It’s not just what Christians are saying, it’s how we’re saying it.
We have many issues right now in Western societies that are dividing opinions in the local church and the wider community. This isn’t a passionate defense of any of those issues – I’m not looking at the what right now, I’m more interested in the how.
In Matthew 23:23, Jesus says to the teachers of the law: “Hypocrites! … you are careful to tithe even the tiniest income from your herb gardens, but you ignore the more important aspects of the law—justice, mercy, and faith.”
Throughout my time in church life, and never moreso than the present, Christians seem to be obsessed with jumping onto hot-button issues that they view as wrong or harmful. Now I agree that Christians need to have a voice, and to speak up on thing that we care about – but perception is so important. What perception are we giving people when our entire message seems to focus on right and wrong more than why we care?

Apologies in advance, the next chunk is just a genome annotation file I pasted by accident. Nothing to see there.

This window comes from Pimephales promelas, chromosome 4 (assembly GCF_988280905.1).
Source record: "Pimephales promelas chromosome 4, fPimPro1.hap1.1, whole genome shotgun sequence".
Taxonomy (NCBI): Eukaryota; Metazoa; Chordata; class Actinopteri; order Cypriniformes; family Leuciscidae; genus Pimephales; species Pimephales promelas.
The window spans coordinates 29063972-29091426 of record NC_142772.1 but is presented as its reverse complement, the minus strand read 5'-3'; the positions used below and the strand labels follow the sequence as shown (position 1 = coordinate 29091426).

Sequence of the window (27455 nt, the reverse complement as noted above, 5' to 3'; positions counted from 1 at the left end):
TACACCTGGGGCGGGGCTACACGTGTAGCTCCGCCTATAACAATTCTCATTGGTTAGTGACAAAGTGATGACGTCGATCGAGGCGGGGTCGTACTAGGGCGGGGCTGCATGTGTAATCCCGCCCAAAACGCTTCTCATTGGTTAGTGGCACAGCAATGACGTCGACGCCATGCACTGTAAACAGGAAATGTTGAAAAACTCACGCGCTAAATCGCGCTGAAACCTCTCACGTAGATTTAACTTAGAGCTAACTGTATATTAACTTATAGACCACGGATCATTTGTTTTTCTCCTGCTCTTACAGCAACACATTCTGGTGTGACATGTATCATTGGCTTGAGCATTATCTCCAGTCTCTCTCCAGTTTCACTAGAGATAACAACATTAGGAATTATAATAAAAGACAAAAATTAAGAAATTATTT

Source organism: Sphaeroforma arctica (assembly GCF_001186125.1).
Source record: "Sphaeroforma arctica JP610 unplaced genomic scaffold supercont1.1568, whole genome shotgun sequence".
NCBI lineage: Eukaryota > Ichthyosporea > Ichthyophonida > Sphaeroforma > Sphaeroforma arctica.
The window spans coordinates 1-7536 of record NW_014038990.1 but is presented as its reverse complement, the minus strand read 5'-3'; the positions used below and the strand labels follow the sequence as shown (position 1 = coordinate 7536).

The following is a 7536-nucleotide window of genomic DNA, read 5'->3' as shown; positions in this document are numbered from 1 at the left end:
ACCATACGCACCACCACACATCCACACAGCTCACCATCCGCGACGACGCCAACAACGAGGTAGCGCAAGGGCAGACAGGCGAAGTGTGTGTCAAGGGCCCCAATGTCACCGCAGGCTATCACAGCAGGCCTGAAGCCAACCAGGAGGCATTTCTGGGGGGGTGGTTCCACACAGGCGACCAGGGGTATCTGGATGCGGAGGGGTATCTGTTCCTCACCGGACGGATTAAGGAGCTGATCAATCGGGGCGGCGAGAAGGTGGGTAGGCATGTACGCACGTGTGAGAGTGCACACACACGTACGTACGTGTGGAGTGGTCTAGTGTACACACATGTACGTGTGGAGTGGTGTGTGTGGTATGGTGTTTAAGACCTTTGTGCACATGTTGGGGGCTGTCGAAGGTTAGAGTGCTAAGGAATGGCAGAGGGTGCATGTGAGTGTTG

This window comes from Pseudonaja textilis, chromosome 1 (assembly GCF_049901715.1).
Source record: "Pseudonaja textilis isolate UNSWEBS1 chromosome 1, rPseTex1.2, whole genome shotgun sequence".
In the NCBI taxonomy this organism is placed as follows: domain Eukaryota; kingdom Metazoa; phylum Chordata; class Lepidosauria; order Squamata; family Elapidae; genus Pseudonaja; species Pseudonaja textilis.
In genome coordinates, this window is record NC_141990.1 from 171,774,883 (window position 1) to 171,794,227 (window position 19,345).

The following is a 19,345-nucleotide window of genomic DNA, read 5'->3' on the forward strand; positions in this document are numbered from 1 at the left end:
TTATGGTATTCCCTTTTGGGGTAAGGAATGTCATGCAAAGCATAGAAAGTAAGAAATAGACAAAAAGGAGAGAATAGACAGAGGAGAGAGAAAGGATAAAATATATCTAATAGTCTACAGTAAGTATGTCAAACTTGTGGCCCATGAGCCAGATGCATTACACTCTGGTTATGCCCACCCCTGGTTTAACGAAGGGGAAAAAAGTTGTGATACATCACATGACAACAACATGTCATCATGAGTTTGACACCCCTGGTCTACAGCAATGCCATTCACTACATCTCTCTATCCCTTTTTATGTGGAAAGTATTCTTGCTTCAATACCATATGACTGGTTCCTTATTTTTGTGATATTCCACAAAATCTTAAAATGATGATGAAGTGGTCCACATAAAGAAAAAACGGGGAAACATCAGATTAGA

Reflecting on the words of Jesus in Matthew 23 and the Gospels, we often see him engaging with the teachers of the law – the experts in what is right – and reminding them that the aim of the law is not so we can affirm our own righteousness, but to show all the world that there’s a standard we all fall short of, and that in Christ everyone can find life in all its fullness.
Like the Pharisees in the Bible, so often the current Christian dialogue seems to talk about what we’re saying is wrong. But if we focus our attention on how we’re engaging, we might find ourselves actually listening to what the gay community has to say about equality, or why someone might want to have women leading in the church, or even how condoms in schools might be ok. We may even find (horrors!) that people are more willing to listen to us when they don’t feel we’re looking to isolate and oppress them.
If we’re dedicated to making this world a better place, then we need to do it not simply in what we do, but in how we do it – through sharing the truth in love.
In the words of Andy Stanley: “We’re not just here to make a point; we’re here to make a difference.”